Our kitchen is in progress right now. We have a couple of new things so far, but no backsplash, curtains, or art on the walls yet. I’m just showing peeks of the kitchen until it’s finished, hopefully, soon. (It looked like this previously.)
I’m no stranger to the way that smaller things can cost more than bigger things. The small houses in the historic district cost much more than the massive houses on the edge of town. One good writing pen costs more than the cheap pack of six. And you can’t just buy one battery, you have to buy the entire package and find a place in your apartment to store the rest you don’t need. Travel-size and apartment-size, while practical, often carry a premium price for their small design.
So it came as no surprise when I looked for a smaller counter-depth refrigerator that they cost significantly more than what I would consider to be a normal fridge according to American standards.
I looked for weeks, reading reviews and studying dimensions of cubic feet, but I saw no clear winner. The dozens of refrigerator models aren’t very different, after all; they’re made by the three or four companies who own the variety of brands. It’s hard to be impressed when an expensive appliance’s life expectancy is just 7 to 10 years according to the salesperson. What happened to quality? We used to expect better. But I digress.
IKEA had a model at a reasonable price that was a true counter-depth of 24 inches, but it was out of stock for months. We couldn’t wait for it. We needed a fridge for the house we just bought, and though our kitchen is a large size, a regular-sized refrigerator unit would have blocked the window.
We had our sights set on having a fridge that was smaller. That was one of the changes we decided to bring back with us from Italy. In Florence we became so accustomed to our dorm-size refrigerator with just barely enough room to store our fresh food that we didn’t want to go back to a deep fridge with enough food stored inside to rival a corner market.
A dorm-size fridge might really be too small, but a counter-depth fridge seemed just right. We liked how they look as well.
One fortuitous day we browsed through the aisles of yet another appliance store, studying the models that all looked the same, and we came across one lone fridge with a big yellow sign. It was a scratch-and-dent markdown with a steep discount that put it squarely in our price range, thanks to a burned-out light bulb and a small dent above the handle. We became excited when the dimensions fit the space we had for it perfectly.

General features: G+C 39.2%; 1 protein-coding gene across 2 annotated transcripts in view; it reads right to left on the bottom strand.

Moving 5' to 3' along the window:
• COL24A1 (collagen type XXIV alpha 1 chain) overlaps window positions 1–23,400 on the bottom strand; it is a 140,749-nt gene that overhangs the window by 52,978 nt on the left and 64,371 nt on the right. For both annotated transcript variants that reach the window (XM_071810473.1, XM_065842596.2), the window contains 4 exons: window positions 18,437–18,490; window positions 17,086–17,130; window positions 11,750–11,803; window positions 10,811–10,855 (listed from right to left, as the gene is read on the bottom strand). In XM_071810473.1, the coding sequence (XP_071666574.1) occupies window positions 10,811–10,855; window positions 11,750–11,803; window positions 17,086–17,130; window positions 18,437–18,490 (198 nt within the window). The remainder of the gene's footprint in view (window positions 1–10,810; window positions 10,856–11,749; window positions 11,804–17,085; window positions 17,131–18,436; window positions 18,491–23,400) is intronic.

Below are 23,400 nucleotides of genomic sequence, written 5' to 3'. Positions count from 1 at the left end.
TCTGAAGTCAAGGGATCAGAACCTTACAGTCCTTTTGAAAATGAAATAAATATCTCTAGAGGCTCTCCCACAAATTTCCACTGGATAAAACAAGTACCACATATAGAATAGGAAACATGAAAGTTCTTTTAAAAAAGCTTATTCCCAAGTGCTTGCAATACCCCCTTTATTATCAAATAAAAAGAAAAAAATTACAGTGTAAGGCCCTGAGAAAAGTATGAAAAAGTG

The dent makes me happy every time I look at it.
So that’s how we now have a pretty little counter-depth fridge in our kitchen, but still it’s only half-full. We keep our fresh food for the week in it, and when it’s time to go to the grocery store at the beginning of the week, our fridge usually looks like this:
Clean and almost empty, ready to fill with fresh, new groceries.
I have so enjoyed having a smaller fridge that I can easily assess what’s in it, reach everything, and not let food go to waste. I find that an enormous fridge full of food can be overwhelming, and I can’t seem to remember what’s in it. Most of our food goes in the pantry, anyway. We use up what we have, and we don’t throw out as much.
Everything is fresh, and I never need to clean it out.
Cleaning the stainless steel:
When I titled this post about how the fridge cleans itself, I was referring to the inside, but the stainless steel on the outside of the fridge is easy to clean too. I spray it with H2, which is an all-purpose cleaning concentrate that I use for most everything, and then I wipe it in the direction of the grain with a microfiber cloth. It’s almost perfectly streak-free, but no one is looking closely enough to inspect my fridge. (If you’ve used polishes or other oil-based cleaners such as Pledge on the stainless steel already, then this method may not work as well on the residue those leave behind.)